In this short video Dr. Cynthia tells us about the importance of giving thanks. Science now agrees with what the Bible has told us for millennia: being thankful makes us happier and more content in difficult situations.
Sometimes we find trouble in every direction – from work, family, school, or ministry. We get discouraged. Dr. C shares with us the secret of what helps her on days like that,
“When the big things go wrong, give thanks for the little things;
When the little things go wrong, give thanks for the big things.”
Little things that encourage us could be looking intently at something beautiful in nature or our homes. Or perhaps savoring coffee or chocolate. And of course, those of us who know God can always be thankful for the very big things: that he loves us, walks with us, and through the grace of the cross will take us to be with him in heaven forever.
The Thanksgiving holiday is unique to America. Dr. C loves it because of its deep religious and historical meaning – and because some of her ancestors were Pilgrims at that first Thanksgiving celebration.
After a long time of suffering during which half of the settlers died, the Pilgrims had a good harvest in 1621 A.D. In the tradition of their faith, they decided to have a great feast to thank God and celebrate his goodness. The Pilgrims cooked many dishes and hunted fowl. They invited their new friends, the Native Americans, who in turn hunted and brought 5 deer to the feast. With all of this food and good will, feasting and games went on for 3 days.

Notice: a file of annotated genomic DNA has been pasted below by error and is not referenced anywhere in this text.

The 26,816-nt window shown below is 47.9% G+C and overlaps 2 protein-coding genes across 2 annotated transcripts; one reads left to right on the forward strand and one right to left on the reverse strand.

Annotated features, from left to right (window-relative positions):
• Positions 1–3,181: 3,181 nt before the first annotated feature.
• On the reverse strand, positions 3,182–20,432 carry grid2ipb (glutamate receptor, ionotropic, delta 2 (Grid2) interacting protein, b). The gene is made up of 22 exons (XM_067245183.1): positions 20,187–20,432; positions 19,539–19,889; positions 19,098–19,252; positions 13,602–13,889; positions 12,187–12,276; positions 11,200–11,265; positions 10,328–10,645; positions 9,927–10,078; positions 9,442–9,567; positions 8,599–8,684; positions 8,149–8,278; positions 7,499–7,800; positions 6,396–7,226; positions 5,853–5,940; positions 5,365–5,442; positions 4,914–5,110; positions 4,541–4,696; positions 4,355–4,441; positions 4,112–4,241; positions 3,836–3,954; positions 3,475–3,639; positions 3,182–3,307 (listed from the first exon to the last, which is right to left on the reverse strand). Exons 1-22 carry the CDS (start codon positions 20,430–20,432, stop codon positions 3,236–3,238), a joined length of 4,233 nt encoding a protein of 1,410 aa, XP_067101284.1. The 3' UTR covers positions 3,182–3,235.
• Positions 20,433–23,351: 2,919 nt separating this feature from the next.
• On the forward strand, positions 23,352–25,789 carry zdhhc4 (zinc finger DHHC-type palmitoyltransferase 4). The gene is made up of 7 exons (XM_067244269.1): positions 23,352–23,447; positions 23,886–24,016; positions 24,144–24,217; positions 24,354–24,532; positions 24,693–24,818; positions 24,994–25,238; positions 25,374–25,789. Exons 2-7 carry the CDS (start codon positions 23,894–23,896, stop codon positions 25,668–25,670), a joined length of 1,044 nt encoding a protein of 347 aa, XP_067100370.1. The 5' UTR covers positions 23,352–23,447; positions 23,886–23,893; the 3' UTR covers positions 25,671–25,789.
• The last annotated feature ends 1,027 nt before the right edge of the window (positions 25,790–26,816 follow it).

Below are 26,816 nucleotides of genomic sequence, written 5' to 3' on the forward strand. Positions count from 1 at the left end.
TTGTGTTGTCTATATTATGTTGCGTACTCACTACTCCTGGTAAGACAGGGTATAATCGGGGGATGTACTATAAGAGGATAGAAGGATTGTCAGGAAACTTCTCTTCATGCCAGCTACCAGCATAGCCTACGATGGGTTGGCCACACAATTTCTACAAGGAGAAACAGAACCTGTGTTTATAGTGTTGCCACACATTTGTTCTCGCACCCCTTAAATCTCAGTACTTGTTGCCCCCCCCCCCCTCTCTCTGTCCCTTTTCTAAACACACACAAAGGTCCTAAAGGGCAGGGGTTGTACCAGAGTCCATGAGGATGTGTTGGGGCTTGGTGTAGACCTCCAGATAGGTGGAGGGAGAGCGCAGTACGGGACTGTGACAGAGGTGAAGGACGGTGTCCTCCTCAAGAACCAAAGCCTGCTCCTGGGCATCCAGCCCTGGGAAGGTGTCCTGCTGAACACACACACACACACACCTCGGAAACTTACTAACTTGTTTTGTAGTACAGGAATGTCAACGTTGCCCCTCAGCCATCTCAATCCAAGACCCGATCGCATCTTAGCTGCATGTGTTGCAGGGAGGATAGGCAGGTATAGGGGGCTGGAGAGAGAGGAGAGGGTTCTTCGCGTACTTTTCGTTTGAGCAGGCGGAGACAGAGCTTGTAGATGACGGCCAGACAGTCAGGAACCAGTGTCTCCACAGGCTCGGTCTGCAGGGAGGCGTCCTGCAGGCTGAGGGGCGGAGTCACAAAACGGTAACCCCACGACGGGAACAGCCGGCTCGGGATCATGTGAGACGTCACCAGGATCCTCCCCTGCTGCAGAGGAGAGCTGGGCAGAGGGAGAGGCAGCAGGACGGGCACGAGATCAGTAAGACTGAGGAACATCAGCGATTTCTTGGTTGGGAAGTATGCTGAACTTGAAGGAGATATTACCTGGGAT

Not everyone who settled in America was godly, or kind to Native Americans. The pilgrims of the first Thanksgiving however were both. They knew and practiced what the Bible taught, especially about loving and treating foreigners as themselves (Leviticus 19:34). In their law, natives were to be treated equally. In fact, they executed white men for killing a native. This bold move, and their loving influence, brought the Pilgrims respect with the natives. In addition, their presence brought new peace between native tribes themselves.
Besides their daily hardships the Pilgrims had a fear: that other settlers would come after them and mistreat the natives. They dreaded that the bad deeds of others would be blamed on them. Sadly, that is exactly what happened. Today false accusations and unhappy thoughts cast shadows over the Thanksgiving holiday. But friends, if you read “Of Plymouth Plantation,” by Governor Bradford, the colony’s leader, you might be surprised. Contrary to the accusations, racial and religious tolerance, which America treasures today, began in Plymouth colony.
Digital Juice Back Traxx 2, New American Classics, “Looking Back,” used with permission by Force 4 Digital
“Ana Mosh Hashok” by Joseph Nassrallah, used with permission